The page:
724 Political News
Keep it right here for
you latest Team 724 news and events.
Political Director Chuck Flynn will posting vital info to the campaign
and Team 724's next move..
last Monday in May was Memorial Day; a day we set aside to remember those
who gave their all for us to live free today. It is a day to honor every
man and woman who sacrificed for our country. We don't know them all,
but we owe them all because freedom isn't free. Ronald Regan once said,
"Some people live an entire lifetime and wonder if they have ever
made a difference in the world. A veteran does not have that problem."
Local 724 honors all those who have served and are currently serving our
country in uniform. Thank you for your service.
Shout out to Officer Rich Cable for organizing a candlelight vigil outside
NLPD on May 13 honoring fallen police officers. Mashantucket Police Officer
Tom Meskill played the bag pipes and 97-year-old Mervin Roberts a former
selectman and Fire Chaplin from the Old Lyme Fire Department for his inspirational
words. Thank you to our friends at
Fisher Florists of 87 Broad Street, a New London institution since
1910, who once again went above and beyond expectations providing a beautiful
floral wreath to honor our fallen heroes hung respectfully on the PD flag
pole with flickering vigil candles encircling base. Job Well Done Rich!
As June arrives COVID-19 continues to stick around adversely impacting
everyone. While many city employees, court and probation personnel worked
from home, our members reported for duty. DPW cleaned the police and fire
buildings making them safe for us while we responded to homes and facilities
not knowing if they were infected with COVID. Schools and businesses were
closed as we remained vigilant patrolling the streets, people stayed in
their homes while we responded to a spike in domestic violence calls.
When people in crisis were violent, our members were first inside to intervene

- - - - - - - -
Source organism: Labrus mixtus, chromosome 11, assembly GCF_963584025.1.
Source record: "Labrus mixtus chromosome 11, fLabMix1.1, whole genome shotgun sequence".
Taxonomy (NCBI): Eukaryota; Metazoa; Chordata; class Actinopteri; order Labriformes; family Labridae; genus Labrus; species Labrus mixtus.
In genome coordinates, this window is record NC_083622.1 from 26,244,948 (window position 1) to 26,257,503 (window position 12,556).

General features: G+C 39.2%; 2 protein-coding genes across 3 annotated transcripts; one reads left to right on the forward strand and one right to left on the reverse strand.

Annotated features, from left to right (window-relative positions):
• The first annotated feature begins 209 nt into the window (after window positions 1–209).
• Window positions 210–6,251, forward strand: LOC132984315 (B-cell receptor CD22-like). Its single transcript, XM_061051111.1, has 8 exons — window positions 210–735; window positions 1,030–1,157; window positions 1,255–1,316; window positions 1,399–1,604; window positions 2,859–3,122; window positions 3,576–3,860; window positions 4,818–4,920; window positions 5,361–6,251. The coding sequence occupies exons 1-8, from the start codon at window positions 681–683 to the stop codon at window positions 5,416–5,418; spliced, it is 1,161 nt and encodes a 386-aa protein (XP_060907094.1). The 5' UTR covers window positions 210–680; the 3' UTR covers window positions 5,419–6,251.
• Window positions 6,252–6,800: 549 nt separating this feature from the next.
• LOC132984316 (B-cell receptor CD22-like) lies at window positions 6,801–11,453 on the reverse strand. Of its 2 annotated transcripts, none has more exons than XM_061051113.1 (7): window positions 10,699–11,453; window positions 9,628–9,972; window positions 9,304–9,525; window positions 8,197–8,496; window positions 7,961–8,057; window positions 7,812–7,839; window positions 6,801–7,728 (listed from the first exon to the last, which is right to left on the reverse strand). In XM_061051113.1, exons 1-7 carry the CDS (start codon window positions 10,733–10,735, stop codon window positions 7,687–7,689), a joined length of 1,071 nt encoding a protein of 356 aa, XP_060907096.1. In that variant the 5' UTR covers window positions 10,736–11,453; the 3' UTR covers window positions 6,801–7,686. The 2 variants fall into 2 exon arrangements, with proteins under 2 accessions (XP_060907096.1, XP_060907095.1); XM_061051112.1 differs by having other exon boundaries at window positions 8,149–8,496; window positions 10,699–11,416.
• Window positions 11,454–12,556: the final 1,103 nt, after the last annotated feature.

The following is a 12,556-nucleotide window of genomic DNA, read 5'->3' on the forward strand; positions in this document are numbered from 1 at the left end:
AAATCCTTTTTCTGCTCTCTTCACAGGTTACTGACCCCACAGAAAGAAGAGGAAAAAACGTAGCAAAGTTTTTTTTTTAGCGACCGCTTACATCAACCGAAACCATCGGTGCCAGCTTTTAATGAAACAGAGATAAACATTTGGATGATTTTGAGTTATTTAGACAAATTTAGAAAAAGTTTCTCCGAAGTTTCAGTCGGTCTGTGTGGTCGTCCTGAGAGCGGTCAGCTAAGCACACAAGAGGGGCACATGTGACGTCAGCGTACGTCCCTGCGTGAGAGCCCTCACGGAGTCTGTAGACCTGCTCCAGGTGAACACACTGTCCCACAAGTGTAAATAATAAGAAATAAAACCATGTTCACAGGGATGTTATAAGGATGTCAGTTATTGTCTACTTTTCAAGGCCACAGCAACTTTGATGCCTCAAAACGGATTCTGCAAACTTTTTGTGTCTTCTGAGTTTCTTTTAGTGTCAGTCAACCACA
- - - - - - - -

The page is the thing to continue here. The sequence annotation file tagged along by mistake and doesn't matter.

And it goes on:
and secure the scene, making it safe for the FD to respond. Our cops came
to work, answered all the calls and made a difference every day.
certainly understand public health concerns, but at the same time the
COVID shut down of the country has plunged millions of Americans into
sudden poverty with over 266,000 people in Connecticut on unemployment.
The people listened to the politicians and did what they were asked of
them. Staying home and learning social distancing allowed the curve to
be flattened, hospitals have adequate capacity and they never ran out
of ventilators. Businesses need to open, people must get back to work
and their livelihoods, all will learn to adjust. Life is full of risks
and this is no different. America and especially Connecticut needs a jump
start to a decade long weak economy. Open the state up now.
Governor Lamont and elected executives from cities and towns issued an
assortment of Emergency Orders trampling on many Constitutional Rights
starting with: right of assembly and protest, life, liberty and property,
freedom to worship and to bear arms. Columnist Dave Marcus wrote in the
New York Post, "our rights aren’t the government’s to
grant or take away. They belong to us — the free grant of nature
and the God of nature."
Educate the public on reasonable risks associated with the virus using
best precaution practices and let the people decide for themselves what
is tolerable for them. If the elderly and high risk folks need to continue
isolation - let them, but now is time to get back to normal and let people
start living their lives. Marcus wrote in the same column "Our politicians
serve by our consent; we don’t run our businesses or live our lives
by their consent. The suggestion to the contrary is an ¬affront to
good news to share reaching a tentative agreement with the City extending
our labor contract for one year. With so many distractions and restrictions
from COVID we thought it was in everyone's best interest to offer the
extension and push all formal negotiations to next year.
Unfortunately the news for an agency re-organization wasn't so good after